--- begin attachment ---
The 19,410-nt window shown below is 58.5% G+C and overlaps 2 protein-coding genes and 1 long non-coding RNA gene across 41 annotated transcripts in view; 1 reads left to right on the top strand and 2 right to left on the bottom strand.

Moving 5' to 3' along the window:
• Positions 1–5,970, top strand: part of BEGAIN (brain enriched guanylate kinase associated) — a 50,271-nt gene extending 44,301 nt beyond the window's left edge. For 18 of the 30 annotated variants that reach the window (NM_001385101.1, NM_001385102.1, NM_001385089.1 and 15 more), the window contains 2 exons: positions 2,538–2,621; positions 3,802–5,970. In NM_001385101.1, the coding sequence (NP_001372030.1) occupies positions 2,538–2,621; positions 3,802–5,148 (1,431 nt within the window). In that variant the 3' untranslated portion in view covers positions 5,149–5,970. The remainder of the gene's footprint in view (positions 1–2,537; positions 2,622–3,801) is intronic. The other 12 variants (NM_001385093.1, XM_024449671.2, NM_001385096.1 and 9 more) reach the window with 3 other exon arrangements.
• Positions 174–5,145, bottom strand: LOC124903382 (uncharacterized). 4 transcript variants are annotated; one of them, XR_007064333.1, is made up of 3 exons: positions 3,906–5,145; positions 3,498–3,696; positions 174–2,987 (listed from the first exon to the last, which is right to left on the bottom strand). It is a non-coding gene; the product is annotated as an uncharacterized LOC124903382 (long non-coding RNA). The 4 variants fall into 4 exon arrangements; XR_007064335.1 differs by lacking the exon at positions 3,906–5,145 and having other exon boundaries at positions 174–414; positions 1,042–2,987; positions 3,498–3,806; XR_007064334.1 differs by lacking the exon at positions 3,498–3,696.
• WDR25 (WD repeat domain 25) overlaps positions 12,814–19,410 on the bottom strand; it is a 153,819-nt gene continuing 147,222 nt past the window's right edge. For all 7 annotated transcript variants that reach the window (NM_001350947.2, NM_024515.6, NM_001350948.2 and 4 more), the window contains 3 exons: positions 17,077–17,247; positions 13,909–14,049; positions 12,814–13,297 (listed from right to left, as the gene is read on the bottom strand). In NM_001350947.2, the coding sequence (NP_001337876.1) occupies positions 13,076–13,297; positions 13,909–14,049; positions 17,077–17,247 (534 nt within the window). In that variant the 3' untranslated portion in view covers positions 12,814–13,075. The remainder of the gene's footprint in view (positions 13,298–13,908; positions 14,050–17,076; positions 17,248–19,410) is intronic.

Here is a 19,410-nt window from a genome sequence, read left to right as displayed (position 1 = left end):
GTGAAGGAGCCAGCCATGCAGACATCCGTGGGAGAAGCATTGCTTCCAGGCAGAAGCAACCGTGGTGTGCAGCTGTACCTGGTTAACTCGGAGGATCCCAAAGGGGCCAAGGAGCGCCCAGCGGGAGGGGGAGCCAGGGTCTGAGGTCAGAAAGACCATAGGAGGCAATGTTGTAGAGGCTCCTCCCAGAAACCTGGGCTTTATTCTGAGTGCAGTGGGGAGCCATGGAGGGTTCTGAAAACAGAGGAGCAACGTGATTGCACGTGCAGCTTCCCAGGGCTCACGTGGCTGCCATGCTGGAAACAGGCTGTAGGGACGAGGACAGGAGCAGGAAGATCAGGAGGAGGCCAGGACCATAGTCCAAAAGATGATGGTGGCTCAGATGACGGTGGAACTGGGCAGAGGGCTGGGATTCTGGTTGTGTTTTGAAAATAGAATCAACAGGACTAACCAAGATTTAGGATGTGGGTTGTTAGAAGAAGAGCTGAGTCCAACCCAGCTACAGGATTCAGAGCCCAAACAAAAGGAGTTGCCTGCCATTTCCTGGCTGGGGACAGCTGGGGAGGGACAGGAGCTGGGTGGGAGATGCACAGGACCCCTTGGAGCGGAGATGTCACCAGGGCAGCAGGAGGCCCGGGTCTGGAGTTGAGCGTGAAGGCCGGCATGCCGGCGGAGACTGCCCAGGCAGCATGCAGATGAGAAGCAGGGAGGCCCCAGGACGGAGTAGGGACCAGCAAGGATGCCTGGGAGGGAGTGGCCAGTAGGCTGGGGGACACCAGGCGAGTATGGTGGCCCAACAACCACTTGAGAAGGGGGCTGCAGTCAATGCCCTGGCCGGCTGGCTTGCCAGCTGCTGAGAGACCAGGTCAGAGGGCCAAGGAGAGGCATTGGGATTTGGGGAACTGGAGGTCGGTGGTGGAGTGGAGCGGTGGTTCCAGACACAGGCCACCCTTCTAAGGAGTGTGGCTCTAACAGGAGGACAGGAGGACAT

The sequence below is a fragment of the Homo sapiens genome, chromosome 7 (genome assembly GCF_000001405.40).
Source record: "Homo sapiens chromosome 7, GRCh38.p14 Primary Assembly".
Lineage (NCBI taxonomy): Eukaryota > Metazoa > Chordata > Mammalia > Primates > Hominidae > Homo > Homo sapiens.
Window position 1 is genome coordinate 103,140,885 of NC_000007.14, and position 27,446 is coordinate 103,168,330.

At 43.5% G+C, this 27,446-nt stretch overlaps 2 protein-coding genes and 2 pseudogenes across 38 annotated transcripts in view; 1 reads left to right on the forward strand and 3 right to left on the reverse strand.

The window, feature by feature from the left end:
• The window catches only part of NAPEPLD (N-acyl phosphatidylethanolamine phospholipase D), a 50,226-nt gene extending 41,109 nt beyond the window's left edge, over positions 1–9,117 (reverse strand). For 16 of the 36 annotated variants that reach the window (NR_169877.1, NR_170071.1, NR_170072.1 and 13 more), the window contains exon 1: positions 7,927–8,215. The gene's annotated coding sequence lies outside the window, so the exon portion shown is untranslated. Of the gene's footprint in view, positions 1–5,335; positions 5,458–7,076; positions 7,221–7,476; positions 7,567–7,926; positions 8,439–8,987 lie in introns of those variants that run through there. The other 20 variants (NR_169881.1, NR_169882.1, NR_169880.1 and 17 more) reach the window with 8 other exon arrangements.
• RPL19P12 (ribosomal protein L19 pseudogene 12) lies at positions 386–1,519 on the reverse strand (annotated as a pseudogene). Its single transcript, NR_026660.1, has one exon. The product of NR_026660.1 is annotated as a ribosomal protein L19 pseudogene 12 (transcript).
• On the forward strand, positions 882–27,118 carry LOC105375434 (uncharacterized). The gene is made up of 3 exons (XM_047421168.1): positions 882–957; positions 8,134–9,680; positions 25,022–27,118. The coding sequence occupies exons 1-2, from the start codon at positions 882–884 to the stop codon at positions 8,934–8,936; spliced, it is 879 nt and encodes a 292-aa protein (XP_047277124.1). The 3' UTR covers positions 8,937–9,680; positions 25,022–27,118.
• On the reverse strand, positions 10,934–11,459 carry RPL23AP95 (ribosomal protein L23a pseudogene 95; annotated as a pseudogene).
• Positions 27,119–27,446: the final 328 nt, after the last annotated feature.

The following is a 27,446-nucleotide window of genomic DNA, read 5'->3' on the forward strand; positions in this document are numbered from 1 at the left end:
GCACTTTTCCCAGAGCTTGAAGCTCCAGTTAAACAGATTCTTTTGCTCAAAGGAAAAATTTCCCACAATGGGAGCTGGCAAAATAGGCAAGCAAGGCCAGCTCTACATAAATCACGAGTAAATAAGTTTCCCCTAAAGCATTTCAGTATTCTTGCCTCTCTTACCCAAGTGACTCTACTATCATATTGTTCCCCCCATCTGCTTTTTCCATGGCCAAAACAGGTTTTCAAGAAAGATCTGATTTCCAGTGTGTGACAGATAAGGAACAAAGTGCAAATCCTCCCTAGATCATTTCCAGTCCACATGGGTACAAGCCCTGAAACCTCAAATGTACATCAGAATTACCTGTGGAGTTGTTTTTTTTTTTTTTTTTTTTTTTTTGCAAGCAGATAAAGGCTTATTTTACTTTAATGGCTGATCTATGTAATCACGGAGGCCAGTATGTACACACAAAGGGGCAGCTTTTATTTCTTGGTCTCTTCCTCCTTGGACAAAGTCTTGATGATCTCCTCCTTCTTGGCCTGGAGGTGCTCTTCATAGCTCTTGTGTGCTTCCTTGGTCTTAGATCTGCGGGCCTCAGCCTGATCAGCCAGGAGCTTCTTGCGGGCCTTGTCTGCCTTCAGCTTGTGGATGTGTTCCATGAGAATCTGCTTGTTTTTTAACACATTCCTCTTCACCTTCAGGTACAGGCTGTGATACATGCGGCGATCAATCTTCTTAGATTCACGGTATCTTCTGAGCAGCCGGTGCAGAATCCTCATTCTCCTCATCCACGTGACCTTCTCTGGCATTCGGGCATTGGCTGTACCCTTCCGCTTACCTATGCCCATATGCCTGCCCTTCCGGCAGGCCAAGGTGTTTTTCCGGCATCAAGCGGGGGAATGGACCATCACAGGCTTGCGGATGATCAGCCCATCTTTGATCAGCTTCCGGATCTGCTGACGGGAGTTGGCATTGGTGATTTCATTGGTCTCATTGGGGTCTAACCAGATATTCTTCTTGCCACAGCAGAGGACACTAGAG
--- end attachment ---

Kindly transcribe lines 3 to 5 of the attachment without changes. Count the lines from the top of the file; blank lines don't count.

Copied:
• Positions 1–5,970, top strand: part of BEGAIN (brain enriched guanylate kinase associated) — a 50,271-nt gene extending 44,301 nt beyond the window's left edge. For 18 of the 30 annotated variants that reach the window (NM_001385101.1, NM_001385102.1, NM_001385089.1 and 15 more), the window contains 2 exons: positions 2,538–2,621; positions 3,802–5,970. In NM_001385101.1, the coding sequence (NP_001372030.1) occupies positions 2,538–2,621; positions 3,802–5,148 (1,431 nt within the window). In that variant the 3' untranslated portion in view covers positions 5,149–5,970. The remainder of the gene's footprint in view (positions 1–2,537; positions 2,622–3,801) is intronic. The other 12 variants (NM_001385093.1, XM_024449671.2, NM_001385096.1 and 9 more) reach the window with 3 other exon arrangements.
• Positions 174–5,145, bottom strand: LOC124903382 (uncharacterized). 4 transcript variants are annotated; one of them, XR_007064333.1, is made up of 3 exons: positions 3,906–5,145; positions 3,498–3,696; positions 174–2,987 (listed from the first exon to the last, which is right to left on the bottom strand). It is a non-coding gene; the product is annotated as an uncharacterized LOC124903382 (long non-coding RNA). The 4 variants fall into 4 exon arrangements; XR_007064335.1 differs by lacking the exon at positions 3,906–5,145 and having other exon boundaries at positions 174–414; positions 1,042–2,987; positions 3,498–3,806; XR_007064334.1 differs by lacking the exon at positions 3,498–3,696.
• WDR25 (WD repeat domain 25) overlaps positions 12,814–19,410 on the bottom strand; it is a 153,819-nt gene continuing 147,222 nt past the window's right edge. For all 7 annotated transcript variants that reach the window (NM_001350947.2, NM_024515.6, NM_001350948.2 and 4 more), the window contains 3 exons: positions 17,077–17,247; positions 13,909–14,049; positions 12,814–13,297 (listed from right to left, as the gene is read on the bottom strand). In NM_001350947.2, the coding sequence (NP_001337876.1) occupies positions 13,076–13,297; positions 13,909–14,049; positions 17,077–17,247 (534 nt within the window). In that variant the 3' untranslated portion in view covers positions 12,814–13,075. The remainder of the gene's footprint in view (positions 13,298–13,908; positions 14,050–17,076; positions 17,248–19,410) is intronic.